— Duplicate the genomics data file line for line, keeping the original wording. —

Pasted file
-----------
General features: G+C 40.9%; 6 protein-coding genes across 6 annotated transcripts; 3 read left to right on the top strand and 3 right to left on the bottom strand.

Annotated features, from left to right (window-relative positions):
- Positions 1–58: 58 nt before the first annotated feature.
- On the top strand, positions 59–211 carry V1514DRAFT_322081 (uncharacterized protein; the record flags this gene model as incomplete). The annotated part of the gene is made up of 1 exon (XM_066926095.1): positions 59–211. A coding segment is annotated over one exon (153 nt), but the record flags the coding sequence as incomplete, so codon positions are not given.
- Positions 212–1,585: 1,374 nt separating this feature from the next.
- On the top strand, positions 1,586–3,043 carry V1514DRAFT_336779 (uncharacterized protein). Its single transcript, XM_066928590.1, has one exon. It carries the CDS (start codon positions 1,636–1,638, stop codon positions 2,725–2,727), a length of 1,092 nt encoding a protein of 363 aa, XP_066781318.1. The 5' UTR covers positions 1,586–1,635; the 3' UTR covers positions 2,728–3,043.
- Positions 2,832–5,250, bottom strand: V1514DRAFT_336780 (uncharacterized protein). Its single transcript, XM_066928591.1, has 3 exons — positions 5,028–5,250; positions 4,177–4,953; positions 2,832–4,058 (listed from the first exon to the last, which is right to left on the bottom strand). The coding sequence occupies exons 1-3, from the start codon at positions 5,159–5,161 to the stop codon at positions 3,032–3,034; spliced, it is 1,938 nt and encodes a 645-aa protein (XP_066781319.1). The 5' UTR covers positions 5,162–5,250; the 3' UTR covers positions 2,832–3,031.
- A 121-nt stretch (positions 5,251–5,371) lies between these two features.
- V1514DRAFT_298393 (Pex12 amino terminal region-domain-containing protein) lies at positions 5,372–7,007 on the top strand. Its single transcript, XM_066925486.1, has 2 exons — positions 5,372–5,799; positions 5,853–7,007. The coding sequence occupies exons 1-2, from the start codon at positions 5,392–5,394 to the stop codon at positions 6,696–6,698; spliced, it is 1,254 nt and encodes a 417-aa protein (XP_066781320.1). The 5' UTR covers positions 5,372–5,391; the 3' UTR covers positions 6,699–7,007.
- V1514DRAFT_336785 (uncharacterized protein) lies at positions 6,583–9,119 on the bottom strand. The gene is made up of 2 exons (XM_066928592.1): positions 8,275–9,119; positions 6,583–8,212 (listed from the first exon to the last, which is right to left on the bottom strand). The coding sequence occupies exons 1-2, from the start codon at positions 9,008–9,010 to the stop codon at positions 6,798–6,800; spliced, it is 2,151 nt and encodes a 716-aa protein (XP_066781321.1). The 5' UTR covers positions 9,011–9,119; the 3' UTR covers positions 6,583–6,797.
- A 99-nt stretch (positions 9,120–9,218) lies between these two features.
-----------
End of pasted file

General features: G+C 40.9%; 6 protein-coding genes across 6 annotated transcripts; 3 read left to right on the top strand and 3 right to left on the bottom strand.

Annotated features, from left to right (window-relative positions):
- Positions 1–58: 58 nt before the first annotated feature.
- On the top strand, positions 59–211 carry V1514DRAFT_322081 (uncharacterized protein; the record flags this gene model as incomplete). The annotated part of the gene is made up of 1 exon (XM_066926095.1): positions 59–211. A coding segment is annotated over one exon (153 nt), but the record flags the coding sequence as incomplete, so codon positions are not given.
- Positions 212–1,585: 1,374 nt separating this feature from the next.
- On the top strand, positions 1,586–3,043 carry V1514DRAFT_336779 (uncharacterized protein). Its single transcript, XM_066928590.1, has one exon. It carries the CDS (start codon positions 1,636–1,638, stop codon positions 2,725–2,727), a length of 1,092 nt encoding a protein of 363 aa, XP_066781318.1. The 5' UTR covers positions 1,586–1,635; the 3' UTR covers positions 2,728–3,043.
- Positions 2,832–5,250, bottom strand: V1514DRAFT_336780 (uncharacterized protein). Its single transcript, XM_066928591.1, has 3 exons — positions 5,028–5,250; positions 4,177–4,953; positions 2,832–4,058 (listed from the first exon to the last, which is right to left on the bottom strand). The coding sequence occupies exons 1-3, from the start codon at positions 5,159–5,161 to the stop codon at positions 3,032–3,034; spliced, it is 1,938 nt and encodes a 645-aa protein (XP_066781319.1). The 5' UTR covers positions 5,162–5,250; the 3' UTR covers positions 2,832–3,031.
- A 121-nt stretch (positions 5,251–5,371) lies between these two features.
- V1514DRAFT_298393 (Pex12 amino terminal region-domain-containing protein) lies at positions 5,372–7,007 on the top strand. Its single transcript, XM_066925486.1, has 2 exons — positions 5,372–5,799; positions 5,853–7,007. The coding sequence occupies exons 1-2, from the start codon at positions 5,392–5,394 to the stop codon at positions 6,696–6,698; spliced, it is 1,254 nt and encodes a 417-aa protein (XP_066781320.1). The 5' UTR covers positions 5,372–5,391; the 3' UTR covers positions 6,699–7,007.
- V1514DRAFT_336785 (uncharacterized protein) lies at positions 6,583–9,119 on the bottom strand. The gene is made up of 2 exons (XM_066928592.1): positions 8,275–9,119; positions 6,583–8,212 (listed from the first exon to the last, which is right to left on the bottom strand). The coding sequence occupies exons 1-2, from the start codon at positions 9,008–9,010 to the stop codon at positions 6,798–6,800; spliced, it is 2,151 nt and encodes a 716-aa protein (XP_066781321.1). The 5' UTR covers positions 9,011–9,119; the 3' UTR covers positions 6,583–6,797.
- A 99-nt stretch (positions 9,120–9,218) lies between these two features.